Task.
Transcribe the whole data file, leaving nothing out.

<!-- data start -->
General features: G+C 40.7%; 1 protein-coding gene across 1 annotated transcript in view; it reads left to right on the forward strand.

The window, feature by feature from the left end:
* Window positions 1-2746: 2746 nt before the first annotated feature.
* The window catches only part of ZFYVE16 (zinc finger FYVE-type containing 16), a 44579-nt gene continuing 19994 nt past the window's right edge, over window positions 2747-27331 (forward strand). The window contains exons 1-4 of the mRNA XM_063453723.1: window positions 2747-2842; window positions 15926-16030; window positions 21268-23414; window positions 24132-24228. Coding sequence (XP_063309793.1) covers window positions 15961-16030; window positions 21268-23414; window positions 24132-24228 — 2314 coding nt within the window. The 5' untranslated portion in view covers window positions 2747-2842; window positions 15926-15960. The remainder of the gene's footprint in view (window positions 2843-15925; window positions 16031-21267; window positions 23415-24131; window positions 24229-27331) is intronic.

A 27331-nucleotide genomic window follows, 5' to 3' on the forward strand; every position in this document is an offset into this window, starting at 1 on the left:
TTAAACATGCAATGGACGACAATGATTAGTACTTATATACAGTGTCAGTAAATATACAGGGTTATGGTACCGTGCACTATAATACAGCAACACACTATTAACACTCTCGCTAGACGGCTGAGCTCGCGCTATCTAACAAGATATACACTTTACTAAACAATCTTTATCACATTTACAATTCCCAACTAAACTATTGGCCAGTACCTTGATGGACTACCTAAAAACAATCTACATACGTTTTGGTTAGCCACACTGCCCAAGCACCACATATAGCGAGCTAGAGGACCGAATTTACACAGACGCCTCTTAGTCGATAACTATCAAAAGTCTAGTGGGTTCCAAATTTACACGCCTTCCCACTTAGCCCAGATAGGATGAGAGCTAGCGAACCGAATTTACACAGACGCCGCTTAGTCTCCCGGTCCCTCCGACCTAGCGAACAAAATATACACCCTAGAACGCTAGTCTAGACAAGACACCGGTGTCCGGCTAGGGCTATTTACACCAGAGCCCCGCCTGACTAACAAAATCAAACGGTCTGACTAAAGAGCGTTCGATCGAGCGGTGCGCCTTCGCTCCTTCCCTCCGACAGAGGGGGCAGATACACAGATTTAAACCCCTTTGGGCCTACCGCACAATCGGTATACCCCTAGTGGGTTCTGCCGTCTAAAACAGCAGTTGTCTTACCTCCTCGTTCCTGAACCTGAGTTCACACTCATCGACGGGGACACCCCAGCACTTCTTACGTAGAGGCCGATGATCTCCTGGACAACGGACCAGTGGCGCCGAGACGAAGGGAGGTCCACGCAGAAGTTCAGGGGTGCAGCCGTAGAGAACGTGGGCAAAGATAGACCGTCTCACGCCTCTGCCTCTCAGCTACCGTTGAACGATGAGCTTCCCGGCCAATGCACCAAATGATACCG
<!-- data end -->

General features: G+C 40.7%; 1 protein-coding gene across 1 annotated transcript in view; it reads left to right on the forward strand.

The window, feature by feature from the left end:
* Window positions 1-2746: 2746 nt before the first annotated feature.
* The window catches only part of ZFYVE16 (zinc finger FYVE-type containing 16), a 44579-nt gene continuing 19994 nt past the window's right edge, over window positions 2747-27331 (forward strand). The window contains exons 1-4 of the mRNA XM_063453723.1: window positions 2747-2842; window positions 15926-16030; window positions 21268-23414; window positions 24132-24228. Coding sequence (XP_063309793.1) covers window positions 15961-16030; window positions 21268-23414; window positions 24132-24228 — 2314 coding nt within the window. The 5' untranslated portion in view covers window positions 2747-2842; window positions 15926-15960. The remainder of the gene's footprint in view (window positions 2843-15925; window positions 16031-21267; window positions 23415-24131; window positions 24229-27331) is intronic.

A 27331-nucleotide genomic window follows, 5' to 3' on the forward strand; every position in this document is an offset into this window, starting at 1 on the left:
TTAAACATGCAATGGACGACAATGATTAGTACTTATATACAGTGTCAGTAAATATACAGGGTTATGGTACCGTGCACTATAATACAGCAACACACTATTAACACTCTCGCTAGACGGCTGAGCTCGCGCTATCTAACAAGATATACACTTTACTAAACAATCTTTATCACATTTACAATTCCCAACTAAACTATTGGCCAGTACCTTGATGGACTACCTAAAAACAATCTACATACGTTTTGGTTAGCCACACTGCCCAAGCACCACATATAGCGAGCTAGAGGACCGAATTTACACAGACGCCTCTTAGTCGATAACTATCAAAAGTCTAGTGGGTTCCAAATTTACACGCCTTCCCACTTAGCCCAGATAGGATGAGAGCTAGCGAACCGAATTTACACAGACGCCGCTTAGTCTCCCGGTCCCTCCGACCTAGCGAACAAAATATACACCCTAGAACGCTAGTCTAGACAAGACACCGGTGTCCGGCTAGGGCTATTTACACCAGAGCCCCGCCTGACTAACAAAATCAAACGGTCTGACTAAAGAGCGTTCGATCGAGCGGTGCGCCTTCGCTCCTTCCCTCCGACAGAGGGGGCAGATACACAGATTTAAACCCCTTTGGGCCTACCGCACAATCGGTATACCCCTAGTGGGTTCTGCCGTCTAAAACAGCAGTTGTCTTACCTCCTCGTTCCTGAACCTGAGTTCACACTCATCGACGGGGACACCCCAGCACTTCTTACGTAGAGGCCGATGATCTCCTGGACAACGGACCAGTGGCGCCGAGACGAAGGGAGGTCCACGCAGAAGTTCAGGGGTGCAGCCGTAGAGAACGTGGGCAAAGATAGACCGTCTCACGCCTCTGCCTCTCAGCTACCGTTGAACGATGAGCTTCCCGGCCAATGCACCAAATGATACCG